23. JTK Nov. 5, 2010 at 4:06 pm

    I’d have no problem paying if I thought there was something worth watching. But for $100/month, it’s going to have to be an awful lot of something. As it is, library books are free, and more entertaining to boot.

  24. Pete Nov. 5, 2010 at 4:08 pm

    Cable TV is a very poor value for the cost.

  25. Bernie B Nov. 5, 2010 at 4:08 pm

    I must be too old fashioned; my rooftop antenna combined with many more HDTV channels over the air = lots of $$ saved each year by living in the past.

  26. Jason Nov. 5, 2010 at 4:54 pm

    If the cable companies don’t change their business soon, this is just the beginning of the end. Ask the record companies how things went when they didn’t update their business model and continued to try and gouge consumers with $17.99 CDs of albums that were already over 20 years old. People found a cheaper alternative. Once they get used to a cheaper alternative, they don’t go back. Their are SOOOOO many alternatives to cable right now that if cable doesn’t fix their terrible service, expensive prices and archaic tiers of channels forcing you to buy 10 channels you don’t want just so you can watch the two you do want….. there will come a point of no return and it will be all over for them. Not that I’ll miss them one bit but they still have a little time left to save their a**. I wouldn’t bet on it though.

  27. Nathan Nov. 5, 2010 at 5:53 pm

    WooHoo! I never use cable anyway. Just porn ads. Waste of money.

  28. joeschmo Nov. 5, 2010 at 6:11 pm

    you would see that your prices would be even higher. Think about it, you get about 100 channels for $60.00/month, that comes out to $1.66 per channel. Do you really think that if they went to ala carte that you would pay $1.66 for each channel? NO…You’d actually be paying more like $5-10.00 for every channel you want. So, let’s do the math again: 30 channels multiplied by $5-10.00/channel = $150.00 to $300.00/month.

    There’s the ala-carte pricing you want. I’ll take it the way it is now. Leave well enough alone. If you want really cheap TV, put an antenna out your window and stop blaming the GOP for all your woes.


  29. chachaheels Nov. 6, 2010 at 2:30 a.m.

    Someone needs to work on their math!

  30. auto Nov. 6, 2010 at 4:50 a.m.

    WOW -This story is very misleading. SATELITE TV is picking up all of Comcast customers. Direct TV in particular saw huge growth. It is all about cost and secondly customer service. How the cable providers can lose subscribers and Direct TV adds HUGE numbers of subscribers and then the AP makes a totally inaccurate statement “satelite TV isn’t picking up the slack” – they have to have some motive for directly giving false information here.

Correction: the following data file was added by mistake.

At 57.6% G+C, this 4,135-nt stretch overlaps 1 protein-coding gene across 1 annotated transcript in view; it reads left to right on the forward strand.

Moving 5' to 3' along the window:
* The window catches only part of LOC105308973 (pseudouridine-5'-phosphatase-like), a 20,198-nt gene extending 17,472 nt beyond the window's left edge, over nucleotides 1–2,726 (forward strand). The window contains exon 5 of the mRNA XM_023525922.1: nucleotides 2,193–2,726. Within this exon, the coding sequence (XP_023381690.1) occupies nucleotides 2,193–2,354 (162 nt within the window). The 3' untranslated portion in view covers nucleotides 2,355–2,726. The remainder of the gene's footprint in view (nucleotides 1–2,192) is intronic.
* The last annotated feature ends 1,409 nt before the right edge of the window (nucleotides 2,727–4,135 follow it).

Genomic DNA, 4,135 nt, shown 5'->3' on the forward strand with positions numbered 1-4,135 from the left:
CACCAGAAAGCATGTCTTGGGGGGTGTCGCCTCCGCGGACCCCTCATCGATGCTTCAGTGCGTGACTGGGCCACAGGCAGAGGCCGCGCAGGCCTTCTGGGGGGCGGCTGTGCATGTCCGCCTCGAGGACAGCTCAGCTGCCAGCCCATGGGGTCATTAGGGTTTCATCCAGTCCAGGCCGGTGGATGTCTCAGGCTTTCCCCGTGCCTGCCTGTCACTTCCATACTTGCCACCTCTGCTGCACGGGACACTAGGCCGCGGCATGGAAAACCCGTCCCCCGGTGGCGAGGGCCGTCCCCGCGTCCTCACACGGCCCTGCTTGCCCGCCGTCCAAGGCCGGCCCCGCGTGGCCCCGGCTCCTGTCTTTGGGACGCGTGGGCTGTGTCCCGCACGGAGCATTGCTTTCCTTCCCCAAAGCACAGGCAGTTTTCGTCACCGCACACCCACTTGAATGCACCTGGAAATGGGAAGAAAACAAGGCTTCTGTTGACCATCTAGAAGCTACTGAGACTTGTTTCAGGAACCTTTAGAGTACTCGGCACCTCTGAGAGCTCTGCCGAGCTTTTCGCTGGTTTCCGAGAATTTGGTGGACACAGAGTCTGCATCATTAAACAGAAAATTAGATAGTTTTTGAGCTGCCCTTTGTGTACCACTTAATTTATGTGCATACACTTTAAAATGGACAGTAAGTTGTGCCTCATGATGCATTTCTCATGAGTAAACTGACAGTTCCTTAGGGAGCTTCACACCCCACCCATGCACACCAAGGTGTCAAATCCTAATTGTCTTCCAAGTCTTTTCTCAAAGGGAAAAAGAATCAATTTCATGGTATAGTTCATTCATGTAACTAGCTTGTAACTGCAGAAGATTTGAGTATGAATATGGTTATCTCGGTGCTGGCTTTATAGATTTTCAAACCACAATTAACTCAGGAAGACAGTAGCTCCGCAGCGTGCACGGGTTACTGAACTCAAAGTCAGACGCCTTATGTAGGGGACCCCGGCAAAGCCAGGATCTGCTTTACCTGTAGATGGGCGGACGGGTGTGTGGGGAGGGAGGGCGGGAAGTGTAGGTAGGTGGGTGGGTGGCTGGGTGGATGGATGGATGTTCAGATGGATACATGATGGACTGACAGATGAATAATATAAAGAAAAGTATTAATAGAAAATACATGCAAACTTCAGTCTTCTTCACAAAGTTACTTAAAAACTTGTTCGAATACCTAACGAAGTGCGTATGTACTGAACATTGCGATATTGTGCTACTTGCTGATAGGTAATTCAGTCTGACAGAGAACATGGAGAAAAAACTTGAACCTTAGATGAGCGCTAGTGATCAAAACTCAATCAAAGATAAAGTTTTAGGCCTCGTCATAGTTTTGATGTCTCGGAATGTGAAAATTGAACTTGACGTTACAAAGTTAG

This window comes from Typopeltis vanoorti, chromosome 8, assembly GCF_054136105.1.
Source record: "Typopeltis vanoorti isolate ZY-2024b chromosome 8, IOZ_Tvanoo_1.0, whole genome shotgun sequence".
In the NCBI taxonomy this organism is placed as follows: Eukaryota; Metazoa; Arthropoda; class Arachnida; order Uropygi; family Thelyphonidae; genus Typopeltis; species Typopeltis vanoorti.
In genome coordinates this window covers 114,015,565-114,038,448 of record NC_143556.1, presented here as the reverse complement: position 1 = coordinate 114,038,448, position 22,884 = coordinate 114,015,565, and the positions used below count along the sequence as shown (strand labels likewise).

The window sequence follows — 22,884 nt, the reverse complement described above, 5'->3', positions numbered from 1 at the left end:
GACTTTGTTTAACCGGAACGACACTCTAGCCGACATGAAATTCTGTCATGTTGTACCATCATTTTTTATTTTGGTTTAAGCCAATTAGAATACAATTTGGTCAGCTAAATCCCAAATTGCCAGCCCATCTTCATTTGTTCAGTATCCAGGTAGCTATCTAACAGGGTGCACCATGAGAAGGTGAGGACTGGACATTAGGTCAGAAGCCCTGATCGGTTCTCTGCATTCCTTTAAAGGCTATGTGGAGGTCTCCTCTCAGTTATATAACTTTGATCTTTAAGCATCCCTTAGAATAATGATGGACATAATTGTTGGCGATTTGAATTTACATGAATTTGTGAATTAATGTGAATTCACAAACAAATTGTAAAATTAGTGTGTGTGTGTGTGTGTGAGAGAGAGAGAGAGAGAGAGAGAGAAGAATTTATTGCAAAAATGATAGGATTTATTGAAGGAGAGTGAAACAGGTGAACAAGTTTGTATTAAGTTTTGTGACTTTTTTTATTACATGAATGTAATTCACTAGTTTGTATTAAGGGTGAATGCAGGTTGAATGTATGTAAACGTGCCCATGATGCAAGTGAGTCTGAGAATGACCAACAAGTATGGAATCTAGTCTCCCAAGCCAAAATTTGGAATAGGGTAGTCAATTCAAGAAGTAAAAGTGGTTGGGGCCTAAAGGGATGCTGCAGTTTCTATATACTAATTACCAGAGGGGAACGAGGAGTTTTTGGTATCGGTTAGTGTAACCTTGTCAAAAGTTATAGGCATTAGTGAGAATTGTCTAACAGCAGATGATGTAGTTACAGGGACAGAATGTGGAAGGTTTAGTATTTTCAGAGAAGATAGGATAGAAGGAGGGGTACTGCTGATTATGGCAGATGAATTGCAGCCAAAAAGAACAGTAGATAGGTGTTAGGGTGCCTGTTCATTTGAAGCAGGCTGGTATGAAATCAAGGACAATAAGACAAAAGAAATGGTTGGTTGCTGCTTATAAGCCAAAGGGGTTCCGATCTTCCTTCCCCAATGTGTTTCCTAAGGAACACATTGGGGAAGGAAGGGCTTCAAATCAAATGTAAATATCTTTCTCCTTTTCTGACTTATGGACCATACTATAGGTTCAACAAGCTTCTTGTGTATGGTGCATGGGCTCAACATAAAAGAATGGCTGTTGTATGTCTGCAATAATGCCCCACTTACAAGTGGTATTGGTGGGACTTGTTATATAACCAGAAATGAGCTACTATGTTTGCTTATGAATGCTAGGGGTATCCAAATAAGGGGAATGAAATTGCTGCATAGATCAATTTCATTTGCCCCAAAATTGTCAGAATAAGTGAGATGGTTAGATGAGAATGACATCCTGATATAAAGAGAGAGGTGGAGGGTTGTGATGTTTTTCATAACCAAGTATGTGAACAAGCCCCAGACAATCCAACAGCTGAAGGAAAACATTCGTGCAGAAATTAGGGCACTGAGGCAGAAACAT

31. Johnt Nov. 6, 2010 at 4:51 a.m.

    I would prefer a la carte. I think many garbage networks would simply go out of business which is market forces at work, and some new networks would appear. A la carte may persuade networks to actually put programing that people want to see. There may be better quality programs. Out of the cable channel lineup in my area, there are only about 10 channels I care about. The rest I could care less about.

  32. Ronald Nov. 6, 2010 at 5:08 pm

    at&t U-Verse is da bom!

  33. KiKi Nov. 6, 2010 at 5:21 pm

    I subscribe to Netflix, but i am one of those unfortunate customers who doesn’t have high-speed internet, so i only get the discs. I have basic plus cable. I love my cable because mainly because of ESPN, but also because of other networks. I don’t want to get rid of my cable at all. Like i said, i love my cable. I’m not a digital customer; i’m an analog customer. Trust me when i tell you this: if my cable company ever stops broadcasting analog, i’m gone. Period.

  34. Trish Nov. 6, 2010 at 8:51 pm

    I am getting sick of cable tv. I would say that I spend about 90% of my tv time on Netflix or watching bluray or DVD’s. Cable TV is not only boring, full of channels I do not watch and hate paying for, but the number of commercials have increased between program segments (I counted about 10 during one episode of CSI I was watching.) and to add insult to injury, they insert MORE advertising at the bottom of the screen DURING a program which is REALLY irritating. Yes, I have to pay for Netflix, but I am paying for what I WANT to watch, commercial free, without having characters come from the corner of my screen that have nothing to do with the program I’m watching. Cable TV sucks!

  35. Sharon Nov. 6, 2010 at 9:17 pm

    Bring the outsourced jobs back to where they belong. To the people who are out of work. The customer service services are disgusting.

  36. Tim Nov. 6, 2010 at 9:43 pm

    I can’t stand Charter cable they suck too seems like everyday the screen freezes or goes to little square boxes yay for that new digital signal! I say go back to analog tv when it was $8.95 a month not $108! half the channels I don’t even watch and you cant pick and choose what you want. I am thinking about getting a antenna and a converter box.

  37. Carlos Luigi Nov. 7, 2010 at 2:57 a.m.

    I dont have cable either I just watch on the internet or download what I want on the internet I never will pay for the over priced BS they put on cable ever again,its not worth the money.
    they are pricing themselves out of the market.

  38. Doug Green Nov. 15, 2010 at 4:03 pm

    cancel your cable day is January 11th, 2011. 1/11/2011 The day we freed ourselves.